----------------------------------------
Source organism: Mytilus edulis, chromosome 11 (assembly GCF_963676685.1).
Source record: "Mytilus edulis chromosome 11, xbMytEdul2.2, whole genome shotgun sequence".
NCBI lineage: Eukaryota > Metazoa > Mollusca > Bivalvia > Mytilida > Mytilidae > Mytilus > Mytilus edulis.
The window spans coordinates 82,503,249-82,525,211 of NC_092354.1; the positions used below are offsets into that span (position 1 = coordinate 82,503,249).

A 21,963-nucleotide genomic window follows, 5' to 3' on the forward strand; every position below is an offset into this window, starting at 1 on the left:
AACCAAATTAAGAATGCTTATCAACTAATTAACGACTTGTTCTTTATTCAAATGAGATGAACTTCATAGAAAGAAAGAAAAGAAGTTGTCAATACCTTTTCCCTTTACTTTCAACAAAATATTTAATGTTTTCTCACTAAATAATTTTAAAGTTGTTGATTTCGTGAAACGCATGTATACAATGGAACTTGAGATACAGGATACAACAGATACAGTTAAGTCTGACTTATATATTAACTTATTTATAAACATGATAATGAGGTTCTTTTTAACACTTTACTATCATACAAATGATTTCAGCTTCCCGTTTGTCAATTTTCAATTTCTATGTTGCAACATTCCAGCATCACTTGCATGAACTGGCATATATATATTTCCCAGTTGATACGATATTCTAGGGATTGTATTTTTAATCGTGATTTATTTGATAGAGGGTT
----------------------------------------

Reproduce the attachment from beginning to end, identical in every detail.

Source organism: Mytilus edulis, chromosome 11 (assembly GCF_963676685.1).
Source record: "Mytilus edulis chromosome 11, xbMytEdul2.2, whole genome shotgun sequence".
NCBI lineage: Eukaryota > Metazoa > Mollusca > Bivalvia > Mytilida > Mytilidae > Mytilus > Mytilus edulis.
The window spans coordinates 82,503,249-82,525,211 of NC_092354.1; the positions used below are offsets into that span (position 1 = coordinate 82,503,249).

A 21,963-nucleotide genomic window follows, 5' to 3' on the forward strand; every position below is an offset into this window, starting at 1 on the left:
AACCAAATTAAGAATGCTTATCAACTAATTAACGACTTGTTCTTTATTCAAATGAGATGAACTTCATAGAAAGAAAGAAAAGAAGTTGTCAATACCTTTTCCCTTTACTTTCAACAAAATATTTAATGTTTTCTCACTAAATAATTTTAAAGTTGTTGATTTCGTGAAACGCATGTATACAATGGAACTTGAGATACAGGATACAACAGATACAGTTAAGTCTGACTTATATATTAACTTATTTATAAACATGATAATGAGGTTCTTTTTAACACTTTACTATCATACAAATGATTTCAGCTTCCCGTTTGTCAATTTTCAATTTCTATGTTGCAACATTCCAGCATCACTTGCATGAACTGGCATATATATATTTCCCAGTTGATACGATATTCTAGGGATTGTATTTTTAATCGTGATTTATTTGATAGAGGGTT